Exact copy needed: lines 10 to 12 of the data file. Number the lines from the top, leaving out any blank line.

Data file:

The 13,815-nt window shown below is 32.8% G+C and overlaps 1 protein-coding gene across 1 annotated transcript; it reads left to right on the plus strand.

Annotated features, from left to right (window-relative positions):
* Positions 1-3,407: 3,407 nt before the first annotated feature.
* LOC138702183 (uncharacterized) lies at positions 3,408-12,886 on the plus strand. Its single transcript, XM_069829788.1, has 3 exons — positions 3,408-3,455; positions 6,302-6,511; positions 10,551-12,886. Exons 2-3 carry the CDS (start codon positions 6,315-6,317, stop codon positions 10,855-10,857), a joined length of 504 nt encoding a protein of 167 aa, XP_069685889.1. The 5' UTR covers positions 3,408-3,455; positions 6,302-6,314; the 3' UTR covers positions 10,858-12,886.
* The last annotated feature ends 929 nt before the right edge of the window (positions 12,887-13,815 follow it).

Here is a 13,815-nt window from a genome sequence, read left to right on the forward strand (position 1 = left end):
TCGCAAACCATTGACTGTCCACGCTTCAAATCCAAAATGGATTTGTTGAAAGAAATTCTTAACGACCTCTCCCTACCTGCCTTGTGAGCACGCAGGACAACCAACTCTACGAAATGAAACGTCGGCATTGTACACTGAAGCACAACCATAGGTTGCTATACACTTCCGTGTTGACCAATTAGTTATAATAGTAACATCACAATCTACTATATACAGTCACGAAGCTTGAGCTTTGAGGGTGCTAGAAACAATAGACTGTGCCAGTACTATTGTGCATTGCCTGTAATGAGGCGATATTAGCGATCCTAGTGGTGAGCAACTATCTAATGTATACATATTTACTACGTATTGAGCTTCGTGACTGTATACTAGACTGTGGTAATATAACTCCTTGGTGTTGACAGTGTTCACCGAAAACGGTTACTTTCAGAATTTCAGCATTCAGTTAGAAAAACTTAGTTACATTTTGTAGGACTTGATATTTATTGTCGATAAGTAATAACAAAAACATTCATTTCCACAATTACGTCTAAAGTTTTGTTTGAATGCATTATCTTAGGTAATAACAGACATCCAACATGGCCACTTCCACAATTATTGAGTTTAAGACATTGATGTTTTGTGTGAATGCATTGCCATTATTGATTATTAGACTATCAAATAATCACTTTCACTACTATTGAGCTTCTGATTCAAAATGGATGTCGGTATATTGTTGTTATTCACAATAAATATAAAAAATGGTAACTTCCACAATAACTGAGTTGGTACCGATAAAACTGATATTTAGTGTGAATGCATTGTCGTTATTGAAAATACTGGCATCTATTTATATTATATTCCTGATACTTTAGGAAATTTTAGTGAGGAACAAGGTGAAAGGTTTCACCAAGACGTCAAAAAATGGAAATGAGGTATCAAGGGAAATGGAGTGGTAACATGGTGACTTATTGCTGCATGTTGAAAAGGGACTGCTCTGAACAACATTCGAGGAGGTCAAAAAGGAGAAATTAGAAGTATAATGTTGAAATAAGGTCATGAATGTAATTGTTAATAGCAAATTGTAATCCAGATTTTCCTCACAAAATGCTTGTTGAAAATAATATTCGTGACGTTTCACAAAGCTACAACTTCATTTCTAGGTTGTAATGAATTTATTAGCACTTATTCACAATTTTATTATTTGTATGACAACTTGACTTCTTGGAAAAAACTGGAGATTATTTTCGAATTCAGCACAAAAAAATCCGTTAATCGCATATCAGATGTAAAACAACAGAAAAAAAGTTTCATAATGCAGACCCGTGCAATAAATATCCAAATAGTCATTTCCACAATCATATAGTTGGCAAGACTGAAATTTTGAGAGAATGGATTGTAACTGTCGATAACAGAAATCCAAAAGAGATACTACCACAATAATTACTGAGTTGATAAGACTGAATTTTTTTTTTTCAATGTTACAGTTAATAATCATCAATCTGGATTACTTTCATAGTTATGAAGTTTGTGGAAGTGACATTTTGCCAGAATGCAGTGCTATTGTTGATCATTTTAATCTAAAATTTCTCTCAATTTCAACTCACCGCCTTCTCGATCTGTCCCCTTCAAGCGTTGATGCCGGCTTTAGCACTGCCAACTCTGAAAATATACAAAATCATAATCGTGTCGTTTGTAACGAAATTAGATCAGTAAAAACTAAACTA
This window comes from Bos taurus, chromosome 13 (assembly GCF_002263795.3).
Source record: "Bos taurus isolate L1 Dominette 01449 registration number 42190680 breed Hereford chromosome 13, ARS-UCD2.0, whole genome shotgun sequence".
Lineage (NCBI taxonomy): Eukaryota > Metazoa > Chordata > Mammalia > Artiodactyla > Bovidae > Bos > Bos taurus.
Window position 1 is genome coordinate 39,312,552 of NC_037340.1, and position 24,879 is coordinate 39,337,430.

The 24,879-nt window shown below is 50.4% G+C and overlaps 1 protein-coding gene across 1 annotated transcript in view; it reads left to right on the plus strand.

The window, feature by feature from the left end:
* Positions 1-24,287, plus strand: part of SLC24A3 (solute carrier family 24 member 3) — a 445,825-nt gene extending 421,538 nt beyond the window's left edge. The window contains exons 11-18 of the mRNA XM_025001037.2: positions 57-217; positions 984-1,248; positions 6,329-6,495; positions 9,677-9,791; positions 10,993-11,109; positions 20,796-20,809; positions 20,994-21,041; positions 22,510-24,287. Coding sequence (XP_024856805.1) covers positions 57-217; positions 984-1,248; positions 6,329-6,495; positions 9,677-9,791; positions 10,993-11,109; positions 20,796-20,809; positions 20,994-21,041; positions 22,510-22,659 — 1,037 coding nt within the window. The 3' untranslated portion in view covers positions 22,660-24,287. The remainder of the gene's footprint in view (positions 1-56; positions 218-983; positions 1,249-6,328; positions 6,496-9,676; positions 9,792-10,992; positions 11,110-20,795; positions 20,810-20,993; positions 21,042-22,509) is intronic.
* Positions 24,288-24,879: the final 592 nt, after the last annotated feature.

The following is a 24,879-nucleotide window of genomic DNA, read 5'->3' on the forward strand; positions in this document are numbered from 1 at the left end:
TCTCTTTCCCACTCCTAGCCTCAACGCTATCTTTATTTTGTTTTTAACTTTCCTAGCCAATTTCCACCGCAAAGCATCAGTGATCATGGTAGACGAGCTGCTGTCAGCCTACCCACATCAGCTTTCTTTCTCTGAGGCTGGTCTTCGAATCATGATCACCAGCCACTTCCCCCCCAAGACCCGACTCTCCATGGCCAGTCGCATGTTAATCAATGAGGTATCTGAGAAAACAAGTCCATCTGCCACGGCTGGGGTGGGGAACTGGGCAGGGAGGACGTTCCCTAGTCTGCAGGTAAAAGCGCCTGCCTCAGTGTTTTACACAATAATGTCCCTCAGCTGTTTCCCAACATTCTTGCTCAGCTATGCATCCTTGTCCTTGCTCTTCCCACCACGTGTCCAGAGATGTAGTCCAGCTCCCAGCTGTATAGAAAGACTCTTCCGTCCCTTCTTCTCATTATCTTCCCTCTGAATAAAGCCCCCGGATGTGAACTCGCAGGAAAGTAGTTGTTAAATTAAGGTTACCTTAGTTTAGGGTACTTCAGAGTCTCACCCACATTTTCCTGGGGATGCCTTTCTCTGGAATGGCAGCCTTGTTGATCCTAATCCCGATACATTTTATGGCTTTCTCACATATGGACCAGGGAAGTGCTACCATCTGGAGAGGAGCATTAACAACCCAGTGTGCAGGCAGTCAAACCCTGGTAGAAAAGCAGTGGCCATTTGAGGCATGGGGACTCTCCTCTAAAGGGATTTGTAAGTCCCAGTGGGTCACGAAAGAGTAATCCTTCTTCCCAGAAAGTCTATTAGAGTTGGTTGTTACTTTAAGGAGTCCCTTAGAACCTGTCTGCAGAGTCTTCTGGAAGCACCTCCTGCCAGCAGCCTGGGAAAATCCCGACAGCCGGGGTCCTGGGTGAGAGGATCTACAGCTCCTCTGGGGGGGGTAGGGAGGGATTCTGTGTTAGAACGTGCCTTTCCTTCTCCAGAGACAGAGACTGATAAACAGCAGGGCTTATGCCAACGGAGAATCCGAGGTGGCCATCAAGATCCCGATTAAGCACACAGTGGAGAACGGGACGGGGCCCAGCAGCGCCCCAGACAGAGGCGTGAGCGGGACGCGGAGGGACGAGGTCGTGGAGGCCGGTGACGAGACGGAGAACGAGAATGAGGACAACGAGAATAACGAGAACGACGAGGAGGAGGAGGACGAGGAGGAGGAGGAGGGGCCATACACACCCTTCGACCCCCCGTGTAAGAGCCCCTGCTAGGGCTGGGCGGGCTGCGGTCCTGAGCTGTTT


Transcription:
Lineage (NCBI taxonomy): Eukaryota > Metazoa > Chordata > Mammalia > Artiodactyla > Bovidae > Bos > Bos taurus.
Window position 1 is genome coordinate 39,312,552 of NC_037340.1, and position 24,879 is coordinate 39,337,430.

The 24,879-nt window shown below is 50.4% G+C and overlaps 1 protein-coding gene across 1 annotated transcript in view; it reads left to right on the plus strand.